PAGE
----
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Wednesday, October 6, 2010

Natural Microtonality

After extensive playing slowly with fretless mode, it is finally starting to sink in with respect to what is going on with natural microtonality (as seen in maqam). Instead of speaking in terms of cents, I will speak in terms of *pixels* in Mugician. Since the fret width is uniform due to it not being a real string instrument, this makes things easy. I will roll my eyes at suggestions to take measurements and pick some equal temperment that will allow frets, as these are the findings of my ears; which ultimately are how these temperments are attempting to approximate (or at least tame to some degree).

First turn up all the reverb and echo that you can stand, so that there is much resonating going on as you can make happen! Turn the yellow slider all the way up for full polyphony. Turn the gray slider all the way to 0 until the green frets disappear.

I am going to speak in terms of D Dorian mode, which means all white keys. In Maqam, this can be viewed as the standard central drone pitch. Arabic violins are tuned DGDG, with G tuned to a perfect fifth (not the piano fifth, the one that arises from sound physics) so that they resonate in a fifth chord on D. I couldn't tell you if that D is the piano D, but I will assume that it is.

First note that to make a real fifth, you have to push up 5 pixels or so (-5 for a fourth), and for minor third you need to go up about 5 pixels (towards quarterflat), and major third is a little too sharp and needs to go down by similar amount...about 5 pixels to quarterflat. Of course, octaves are always perfect. Knowing that, you get an intuition for how to bend these microtones in general.

First, we do the D minor pentatonic and ignore the quartertones for a moment. Play D and F together, then slide F up a few pixels until you get maximum resonance. Do this slowly so that the echo and reverb don't make this hard to hear.

D + 0 pixels
F + 6 pixels

This is a minor third interval adjusted to match up with physics. Play that F when you play F in your scale. Now play a fourth interval. Again, keep D fixed, but slide G around until you get maximum resonance.

D + 0 pixels
G - 5 pixels

Because that was a perfect fourth, a perfect fourth down is similar. So play first an octave down for this. Then do the same thing for G an octave up.

D + 0 pixels
A + 5 pixels

Note that F and G are approximately 10 pixels farther apart than normal. In short, when you play a fifth you should augment about 5 pixels. When playing a fourth, taking octaves into account you basically do the same thing and drop a fourth by 5 pixels.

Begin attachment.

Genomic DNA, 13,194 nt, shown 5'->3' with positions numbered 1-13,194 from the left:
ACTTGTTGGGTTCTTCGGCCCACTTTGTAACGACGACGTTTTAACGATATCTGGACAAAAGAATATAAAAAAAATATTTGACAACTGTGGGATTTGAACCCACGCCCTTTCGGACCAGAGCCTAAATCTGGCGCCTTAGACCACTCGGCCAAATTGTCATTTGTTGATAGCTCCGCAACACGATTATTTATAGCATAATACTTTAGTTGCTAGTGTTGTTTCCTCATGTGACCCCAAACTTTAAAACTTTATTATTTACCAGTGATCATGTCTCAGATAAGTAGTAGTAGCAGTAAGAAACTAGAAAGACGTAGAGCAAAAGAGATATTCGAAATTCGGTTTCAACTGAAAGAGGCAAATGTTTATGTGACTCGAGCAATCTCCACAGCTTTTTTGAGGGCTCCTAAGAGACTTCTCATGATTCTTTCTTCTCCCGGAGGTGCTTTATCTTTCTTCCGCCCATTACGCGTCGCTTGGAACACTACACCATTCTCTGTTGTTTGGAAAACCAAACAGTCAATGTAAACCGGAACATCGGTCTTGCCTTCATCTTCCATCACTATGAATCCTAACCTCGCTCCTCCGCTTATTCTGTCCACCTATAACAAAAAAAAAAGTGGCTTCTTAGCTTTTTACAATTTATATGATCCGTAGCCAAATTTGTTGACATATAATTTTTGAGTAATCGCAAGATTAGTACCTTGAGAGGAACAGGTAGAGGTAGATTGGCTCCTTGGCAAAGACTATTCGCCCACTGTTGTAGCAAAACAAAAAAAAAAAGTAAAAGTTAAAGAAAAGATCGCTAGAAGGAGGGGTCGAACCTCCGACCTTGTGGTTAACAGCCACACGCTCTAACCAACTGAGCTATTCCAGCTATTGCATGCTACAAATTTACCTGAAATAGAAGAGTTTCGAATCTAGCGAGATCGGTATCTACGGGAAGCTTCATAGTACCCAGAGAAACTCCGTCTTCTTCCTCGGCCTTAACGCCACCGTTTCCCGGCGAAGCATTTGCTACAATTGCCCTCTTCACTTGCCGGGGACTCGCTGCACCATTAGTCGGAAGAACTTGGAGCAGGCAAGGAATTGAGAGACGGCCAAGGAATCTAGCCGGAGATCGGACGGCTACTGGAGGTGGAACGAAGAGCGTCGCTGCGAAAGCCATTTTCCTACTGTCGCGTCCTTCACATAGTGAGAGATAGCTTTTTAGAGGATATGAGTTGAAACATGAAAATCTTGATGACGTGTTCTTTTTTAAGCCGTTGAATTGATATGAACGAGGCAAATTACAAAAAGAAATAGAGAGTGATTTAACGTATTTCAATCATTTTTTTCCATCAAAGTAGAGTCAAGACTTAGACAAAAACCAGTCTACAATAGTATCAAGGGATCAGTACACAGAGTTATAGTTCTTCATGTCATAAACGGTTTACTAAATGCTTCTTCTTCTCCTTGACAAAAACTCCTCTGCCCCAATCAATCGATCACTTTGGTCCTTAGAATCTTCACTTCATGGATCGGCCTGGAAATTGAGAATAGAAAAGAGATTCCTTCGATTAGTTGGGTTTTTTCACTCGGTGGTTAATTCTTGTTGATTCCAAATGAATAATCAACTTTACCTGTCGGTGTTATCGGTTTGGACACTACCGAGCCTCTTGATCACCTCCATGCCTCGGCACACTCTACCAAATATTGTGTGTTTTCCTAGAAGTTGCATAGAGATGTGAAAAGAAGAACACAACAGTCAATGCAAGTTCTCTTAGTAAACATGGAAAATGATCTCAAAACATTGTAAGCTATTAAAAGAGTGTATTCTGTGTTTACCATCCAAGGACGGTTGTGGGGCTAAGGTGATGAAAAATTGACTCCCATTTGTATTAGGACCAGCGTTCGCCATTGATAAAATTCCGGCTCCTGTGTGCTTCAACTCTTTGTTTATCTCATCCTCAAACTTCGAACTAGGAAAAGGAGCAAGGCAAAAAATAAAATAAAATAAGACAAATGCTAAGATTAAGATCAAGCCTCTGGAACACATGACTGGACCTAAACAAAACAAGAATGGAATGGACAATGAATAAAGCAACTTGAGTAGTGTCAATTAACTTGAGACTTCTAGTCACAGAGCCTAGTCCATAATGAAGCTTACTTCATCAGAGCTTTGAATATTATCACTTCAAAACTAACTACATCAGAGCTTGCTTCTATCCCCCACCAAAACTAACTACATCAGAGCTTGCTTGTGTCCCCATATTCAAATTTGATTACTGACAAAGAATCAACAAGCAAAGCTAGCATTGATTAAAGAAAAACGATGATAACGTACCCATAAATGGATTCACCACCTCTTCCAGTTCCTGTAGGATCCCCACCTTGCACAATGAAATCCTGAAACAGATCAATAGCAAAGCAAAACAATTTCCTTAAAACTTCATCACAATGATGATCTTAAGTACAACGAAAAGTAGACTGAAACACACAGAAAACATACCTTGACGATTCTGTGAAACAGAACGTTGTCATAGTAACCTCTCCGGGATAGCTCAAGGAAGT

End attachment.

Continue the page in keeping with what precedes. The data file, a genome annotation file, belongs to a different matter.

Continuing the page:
Now for Equarterflat, the quarterflat would be exactly between E and E-flat, but...

D + 0 pixels
Equarterflat - 3 pixels

Flatten that quarterflat until it resonates at about 3 pixels. Likewise, Bquarterflat, because A was 5 pixels too high, do it relative to A. 5-3=2, so:

A + 5 pixels
Bquarterflat + 5 - 3 pixels
C + 5 + 5 - 3 pixels

The C wants to be higher in the context of A,Bquarterflat,C. This is all about drifting around until the notes resonate.

When coming down from D,

D + 0 pixels
C + 3 pixels
Bflat + 3 pixels

The descending scale wants a slightly lower C, and using the fully flat B still needs to be up a few pixels.

And when playing the tetrachord Hijaz, I have a feeling that this is correct:

D +0
Eflat + 5
F# - 3
G + 3

In this case, the perfect fourth is messed up... it's actually 6 pixels sharp. Or this:

D + 0
Equarterflat - 3
F + 5
F# + 3

With the common theme being to stretch the interval wider if it's a half-step until it resonates, or to shrink intervals that are larger than a whole step to the closest resonation point. These may not be right, but this is exactly the kind of thing that happens when fretless.

When playing a quartertone, when going up I want to do +3 pixels so that when I hit the minor third interval it's the same width as I would get if I did -3 pixels from the note below it. So the quartertone isn't exactly in the dead center... it's either a little above or below based on which note you want to emphasize.

Anyways... I don't know the math behind it other than knowing that it is related to creating the shortest standing wave (with respect to what?...not always obvious). The only thing I can assure is that it has *nothing* to do with how many equally spaced frets to have in an octave, as this number is actually infinity.

So I am beginning to see how in Maqam, the exact pitches depend on the tetrachord you are working in.

All this crazy microtonal stuff is just a consequence of what happens when you try to have perfect fifths and fourths...more generally, picking the closest standing wave that is shortest. If Mugician were tuned to *perfect* fourths, then each row would have to walk over 5 pixels from its current position, or tuned to perfect fifths would do the opposite (but might be useful for making the fretlessness 2 dimensional in the case of perfect fifths). Microtonality is inevitable when you try to handle resonance, sympathetics, and overtones. All of the equal temperments attempt to gloss over this with "$N tet is close enough" (where N is usually a large-ish prime number) when it's typically unable to play along with 12tet instruments and still isn't matching up with physics.

The point of this is *not* to figure out where frets and snapping need to be. The point is that you need to adjust to make perfect intervals (until sound give maximum resonance). Where these resonances happen is dependent upon any notes you already have down, or are still reverbing from previous play.